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Yet another outstanding novel in the Harry Bosch series by Michael Connelly.
on 7 February 2018
Once again Michael Connelly has produced an intelligent, thought-provoking story featuring the veteran homicide police detective, Harry Bosch. While one can read this book as a stand-alone story, one will enjoy it even more if one has read the ten earlier books featuring Harry Bosch.
This story opens with Harry Bosch returning to the Los Angeles police force following a three year spell as a private investigator. However, he is assigned to the 'Open - Unsolved' unit - a small team of seasoned police officers who take a second look at unsolved crimes of the past. Also on the team is former colleague Kizmin Rider. In addition, Harry is soon reacquainted with a number of other former colleagues, including his nemesis, Irving Irving.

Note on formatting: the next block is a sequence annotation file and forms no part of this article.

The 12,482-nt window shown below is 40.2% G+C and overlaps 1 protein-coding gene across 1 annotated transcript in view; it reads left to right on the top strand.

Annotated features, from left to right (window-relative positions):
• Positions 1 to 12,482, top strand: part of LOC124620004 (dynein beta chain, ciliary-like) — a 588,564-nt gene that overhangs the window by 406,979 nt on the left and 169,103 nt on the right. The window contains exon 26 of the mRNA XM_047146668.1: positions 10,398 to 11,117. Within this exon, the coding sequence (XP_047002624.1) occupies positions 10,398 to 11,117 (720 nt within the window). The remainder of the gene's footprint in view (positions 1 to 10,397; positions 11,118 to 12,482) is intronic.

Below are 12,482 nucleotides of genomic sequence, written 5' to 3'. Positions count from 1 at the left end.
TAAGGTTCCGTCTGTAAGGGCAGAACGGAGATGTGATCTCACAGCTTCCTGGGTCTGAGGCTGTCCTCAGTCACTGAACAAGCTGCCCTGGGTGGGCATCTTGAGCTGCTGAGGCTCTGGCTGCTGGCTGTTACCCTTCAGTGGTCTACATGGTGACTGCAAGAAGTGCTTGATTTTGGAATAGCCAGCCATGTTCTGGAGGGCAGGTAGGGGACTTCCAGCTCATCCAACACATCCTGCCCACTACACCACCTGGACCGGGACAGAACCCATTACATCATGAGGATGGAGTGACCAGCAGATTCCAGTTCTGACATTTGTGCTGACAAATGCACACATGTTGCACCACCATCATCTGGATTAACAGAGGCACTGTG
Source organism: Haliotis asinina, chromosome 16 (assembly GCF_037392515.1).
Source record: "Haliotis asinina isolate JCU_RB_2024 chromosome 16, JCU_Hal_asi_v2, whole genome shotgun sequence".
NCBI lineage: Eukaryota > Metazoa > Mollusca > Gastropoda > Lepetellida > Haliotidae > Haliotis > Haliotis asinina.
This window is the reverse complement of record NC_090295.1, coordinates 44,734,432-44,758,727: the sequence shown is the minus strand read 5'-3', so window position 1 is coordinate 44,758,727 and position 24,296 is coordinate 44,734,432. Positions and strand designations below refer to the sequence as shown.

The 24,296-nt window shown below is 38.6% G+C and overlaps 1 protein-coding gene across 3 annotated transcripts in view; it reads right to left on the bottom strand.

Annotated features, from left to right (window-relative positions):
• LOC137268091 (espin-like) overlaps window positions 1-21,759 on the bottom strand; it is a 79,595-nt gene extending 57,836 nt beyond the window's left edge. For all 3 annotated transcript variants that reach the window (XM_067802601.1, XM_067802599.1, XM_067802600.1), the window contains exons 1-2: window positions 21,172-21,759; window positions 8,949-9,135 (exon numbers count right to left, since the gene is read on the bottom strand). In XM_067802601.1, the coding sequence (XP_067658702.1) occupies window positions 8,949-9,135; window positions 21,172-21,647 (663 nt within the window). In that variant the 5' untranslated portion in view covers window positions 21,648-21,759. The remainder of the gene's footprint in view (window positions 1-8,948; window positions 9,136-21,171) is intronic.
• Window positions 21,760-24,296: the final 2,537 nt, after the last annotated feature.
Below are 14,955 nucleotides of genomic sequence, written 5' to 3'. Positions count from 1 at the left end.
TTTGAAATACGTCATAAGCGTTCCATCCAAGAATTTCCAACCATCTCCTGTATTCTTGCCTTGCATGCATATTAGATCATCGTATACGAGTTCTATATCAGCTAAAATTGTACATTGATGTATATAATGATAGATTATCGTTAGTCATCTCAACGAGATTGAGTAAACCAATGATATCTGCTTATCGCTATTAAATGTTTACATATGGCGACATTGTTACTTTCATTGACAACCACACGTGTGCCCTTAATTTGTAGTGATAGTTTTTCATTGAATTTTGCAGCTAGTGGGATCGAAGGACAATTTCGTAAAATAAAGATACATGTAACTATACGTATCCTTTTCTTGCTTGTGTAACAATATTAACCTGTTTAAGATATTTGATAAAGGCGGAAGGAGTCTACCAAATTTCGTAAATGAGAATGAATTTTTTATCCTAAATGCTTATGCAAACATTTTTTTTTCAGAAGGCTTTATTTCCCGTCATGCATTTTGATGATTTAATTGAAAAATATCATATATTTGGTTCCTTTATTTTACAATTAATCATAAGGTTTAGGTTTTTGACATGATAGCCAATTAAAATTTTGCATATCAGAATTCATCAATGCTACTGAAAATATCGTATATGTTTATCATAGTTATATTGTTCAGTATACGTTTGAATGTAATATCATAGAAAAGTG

The first case that Harry is given concerns the murder of a biracial 16 year old, Rebecca Verloren. Now, seventeen years later, thanks to advances in technology, a DNA match links an illiterate white supremacist with this old case. However, Bosch discovers that while the 'murder book' of the crime still exists, the box containing other physical supporting evidence collected at the time has disappeared. Could this new DNA connection be the break that brings this case to closure?
While this is a traditional police procedural story where you follow Harry Bosch and his colleagues as they conduct their investigation, and experience through them the highs and lows of a number of different 'avenues of investigation', I think the real strength and impact of this novel lies in how Michael Connelly skilfully, and devastatingly, portrays the impact that a long-standing unsolved murder has on family, friends, and others involved in such cases (the 'ripples' as Harry refers to them). In this novel there is far less emphasis on Bosch's personal life and a greater focus on his personality - particularly his dogged determination to seek justice, closure and to 'speak for the dead'. For me, this is the most poignant of the Harry Bosch novels I have read to date.